Court of Appeals of Missouri, Eastern District, Fourth Division
from the Circuit Court of St. Francois County Cause No.
17SF-CC00111 Honorable Joseph L. Goff, Jr.
Colleen Dolan, P.J.
Bruce ("Bruce") appeals the circuit court's
grant of the City of Farmington's ("the City")
motion to dismiss. We do not reach the merits of Bruce's
appeal because we dismiss for failure to comply with Rule
84.04 establishes various requirements for appellate briefs;
compliance with these requirements "is necessary 'to
ensure that appellate courts do not become advocates by
inferring facts and arguments that the appellant failed to
assert.'" Steele v. SchnuckMarkets, Inc.,
485 S.W.3d 823, 824 (Mo. App. E.D. 2016) (quoting
Rockwell v. Wong, 415 S.W.3d 805, 805-06 (Mo. App.
E.D. 2013)). "An appellant's failure to
substantially comply with Rule 84.04 'preserves nothing
for our review and is grounds for dismissing the
appeal.'" Wong v. Wong, 391 S.W.3d 917, 918
(Mo. App. E.D. 2013) (quoting City of Perryville v.
Brewer, 376 S.W.3d 691, 694 (Mo. App. E.D. 2012)).
se appellants are held to the same standards as
attorneys regarding the mandatory appellate briefing rules
set forth by Rule 84.04. Scott v. Potter Elec. Signal
Co., 310 S.W.3d 311, 312 (Mo. App. E.D. 2010). In order
to maintain and uphold judicial impartiality, judicial
economy, and fairness to all parties, this Court may not
grant pro se appellants preferential treatment in
regards to their compliance with procedural rules. Davis
v. Long, 391 S.W.3d 532, 532 (Mo. App. E.D. 2013).
Requiring all litigants to comply with procedural rules, such
as Rule 84.04, ensures that courts avoid acting as advocates
for any party. Porter v. Div. of Employment Sec, 310
S.W.3d295, 296 (Mo. App. E.D. 2010).
present case, we dismiss Bruce's appeal because his
amended appellant's brief ("Amended Brief) does not
substantially comply with Rule 84.04. After Bruce filed his
initial appellant's brief, this Court issued an order
explaining that his brief did not comply with Rule 84.04 and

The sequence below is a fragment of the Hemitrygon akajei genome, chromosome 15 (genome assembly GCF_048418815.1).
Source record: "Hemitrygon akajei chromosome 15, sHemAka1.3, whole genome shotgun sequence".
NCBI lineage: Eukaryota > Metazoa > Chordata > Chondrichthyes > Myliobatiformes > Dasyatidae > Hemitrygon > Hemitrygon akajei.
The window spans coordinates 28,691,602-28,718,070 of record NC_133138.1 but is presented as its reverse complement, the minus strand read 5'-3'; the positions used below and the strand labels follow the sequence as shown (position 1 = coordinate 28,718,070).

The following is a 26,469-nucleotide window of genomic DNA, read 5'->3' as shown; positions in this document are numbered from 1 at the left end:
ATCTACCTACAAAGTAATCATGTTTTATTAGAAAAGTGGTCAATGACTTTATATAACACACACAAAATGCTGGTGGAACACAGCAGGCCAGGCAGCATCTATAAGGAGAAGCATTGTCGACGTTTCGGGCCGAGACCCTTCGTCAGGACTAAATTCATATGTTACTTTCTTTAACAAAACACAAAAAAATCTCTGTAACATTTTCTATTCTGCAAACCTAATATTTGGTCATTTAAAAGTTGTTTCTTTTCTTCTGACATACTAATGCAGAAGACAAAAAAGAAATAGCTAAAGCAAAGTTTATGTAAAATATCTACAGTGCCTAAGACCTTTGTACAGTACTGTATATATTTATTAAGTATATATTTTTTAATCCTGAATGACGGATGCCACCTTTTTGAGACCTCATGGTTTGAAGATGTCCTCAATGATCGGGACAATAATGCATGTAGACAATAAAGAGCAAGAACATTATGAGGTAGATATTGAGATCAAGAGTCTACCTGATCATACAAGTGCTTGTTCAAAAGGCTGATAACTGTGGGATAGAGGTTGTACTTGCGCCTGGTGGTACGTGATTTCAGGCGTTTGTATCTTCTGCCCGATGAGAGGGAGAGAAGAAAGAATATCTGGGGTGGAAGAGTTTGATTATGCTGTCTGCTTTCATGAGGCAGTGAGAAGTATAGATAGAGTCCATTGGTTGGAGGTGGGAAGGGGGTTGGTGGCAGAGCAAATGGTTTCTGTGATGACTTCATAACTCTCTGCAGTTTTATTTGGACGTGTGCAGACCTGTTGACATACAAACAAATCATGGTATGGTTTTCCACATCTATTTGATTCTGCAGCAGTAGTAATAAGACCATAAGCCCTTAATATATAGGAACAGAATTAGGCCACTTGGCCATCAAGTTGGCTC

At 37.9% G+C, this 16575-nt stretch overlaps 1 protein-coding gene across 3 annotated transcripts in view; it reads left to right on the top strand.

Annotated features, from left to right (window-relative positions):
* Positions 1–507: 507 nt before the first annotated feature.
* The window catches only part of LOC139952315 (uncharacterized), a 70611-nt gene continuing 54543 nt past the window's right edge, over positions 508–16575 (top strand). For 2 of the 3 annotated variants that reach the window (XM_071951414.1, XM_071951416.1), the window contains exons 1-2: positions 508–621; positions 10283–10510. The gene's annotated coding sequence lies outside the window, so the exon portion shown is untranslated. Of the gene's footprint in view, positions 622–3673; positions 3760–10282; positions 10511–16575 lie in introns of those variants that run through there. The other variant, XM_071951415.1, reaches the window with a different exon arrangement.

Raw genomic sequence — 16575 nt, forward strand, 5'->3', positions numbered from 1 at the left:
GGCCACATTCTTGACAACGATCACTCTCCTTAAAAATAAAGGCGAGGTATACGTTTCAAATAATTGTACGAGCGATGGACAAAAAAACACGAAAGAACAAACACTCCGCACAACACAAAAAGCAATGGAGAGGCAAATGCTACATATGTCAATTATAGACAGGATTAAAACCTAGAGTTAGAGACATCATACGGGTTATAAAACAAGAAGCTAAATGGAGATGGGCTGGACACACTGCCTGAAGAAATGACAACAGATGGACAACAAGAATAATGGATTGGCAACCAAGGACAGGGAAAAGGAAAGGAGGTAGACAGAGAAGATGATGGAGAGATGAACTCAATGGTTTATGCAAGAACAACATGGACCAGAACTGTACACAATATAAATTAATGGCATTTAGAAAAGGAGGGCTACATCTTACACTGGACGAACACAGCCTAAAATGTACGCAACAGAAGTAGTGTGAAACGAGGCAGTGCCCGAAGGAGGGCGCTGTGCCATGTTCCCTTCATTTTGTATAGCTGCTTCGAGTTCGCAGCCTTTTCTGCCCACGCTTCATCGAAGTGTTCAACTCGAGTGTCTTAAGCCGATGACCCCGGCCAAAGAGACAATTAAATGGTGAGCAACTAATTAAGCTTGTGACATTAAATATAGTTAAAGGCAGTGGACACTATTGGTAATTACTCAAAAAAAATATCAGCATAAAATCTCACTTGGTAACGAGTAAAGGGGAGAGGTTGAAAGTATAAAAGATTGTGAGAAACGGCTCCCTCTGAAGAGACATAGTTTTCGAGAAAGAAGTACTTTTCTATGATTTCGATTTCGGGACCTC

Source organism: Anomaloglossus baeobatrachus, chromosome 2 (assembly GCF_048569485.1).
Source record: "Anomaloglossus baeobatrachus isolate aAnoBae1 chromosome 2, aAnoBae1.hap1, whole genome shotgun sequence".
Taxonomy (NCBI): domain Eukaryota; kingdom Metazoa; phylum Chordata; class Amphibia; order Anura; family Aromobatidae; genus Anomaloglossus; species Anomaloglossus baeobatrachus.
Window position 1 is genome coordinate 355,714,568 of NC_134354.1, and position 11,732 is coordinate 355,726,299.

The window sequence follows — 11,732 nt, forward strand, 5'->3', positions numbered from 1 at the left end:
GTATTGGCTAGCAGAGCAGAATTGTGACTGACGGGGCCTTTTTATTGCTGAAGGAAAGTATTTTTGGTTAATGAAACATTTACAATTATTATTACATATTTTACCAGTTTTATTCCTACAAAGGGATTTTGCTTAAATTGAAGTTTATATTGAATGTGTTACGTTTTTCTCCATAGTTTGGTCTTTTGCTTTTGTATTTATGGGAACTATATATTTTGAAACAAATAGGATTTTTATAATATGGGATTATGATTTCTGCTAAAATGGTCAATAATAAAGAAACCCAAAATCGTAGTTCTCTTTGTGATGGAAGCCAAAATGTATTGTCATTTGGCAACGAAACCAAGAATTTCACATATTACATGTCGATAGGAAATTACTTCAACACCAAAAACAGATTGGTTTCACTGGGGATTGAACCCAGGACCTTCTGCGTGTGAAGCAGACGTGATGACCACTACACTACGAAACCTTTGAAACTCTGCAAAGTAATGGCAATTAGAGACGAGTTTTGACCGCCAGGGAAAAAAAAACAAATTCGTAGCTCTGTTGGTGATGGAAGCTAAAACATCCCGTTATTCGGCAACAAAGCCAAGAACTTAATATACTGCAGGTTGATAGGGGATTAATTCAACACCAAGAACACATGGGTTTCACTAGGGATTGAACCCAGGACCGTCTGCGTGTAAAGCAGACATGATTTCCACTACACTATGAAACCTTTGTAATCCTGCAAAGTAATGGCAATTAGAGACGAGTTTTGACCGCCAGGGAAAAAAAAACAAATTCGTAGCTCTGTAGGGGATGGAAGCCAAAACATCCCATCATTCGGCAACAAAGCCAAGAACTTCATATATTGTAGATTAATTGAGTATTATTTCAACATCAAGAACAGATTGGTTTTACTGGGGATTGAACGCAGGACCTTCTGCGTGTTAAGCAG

granted him additional time to file an amended brief that did
comply. Even though we issued our order explaining in detail
how his original brief was non-compliant with Rule 84.04,
Bruce has failed to file a sufficient brief correcting those
deficiencies. Specifically, Bruce's Amended Brief does
not contain "a fair and concise statement of the facts
relevant to the questions presented for determination without
argument, " as is required by Rule 84.04(c), and
presents no legal arguments for reversal and contains no
citations to legal authorities (besides general references to
the U.S. Constitution), as are required by Rule 84.04(e).
Amended Brief contains a "Statement of Facts"
section, but that section consists solely of one paragraph
and provides only a very limited procedural background of the
case. Notably, the Amended Brief is missing any and all
explanation of the facts leading to Bruce's filing of his
petition. In his "Argument" section, Bruce attempts
to direct us to parts of the legal file that contain the
facts of this case, stating that the "complaint and its
exhibits recite the facts of this travesty" and that the
"[a]nswer is also a good summary of the facts and legal
issues. The "statement of facts" in Bruce's
Amended Brief falls woefully short of what Rule 84.04(c)
specifically requires: a statement of the facts that
"define[s] the scope of the controversy."
Wong, 391 S.W.3d at 919; Rule 84.04(c). Bruce fails
to actually detail even the basic circumstances of this case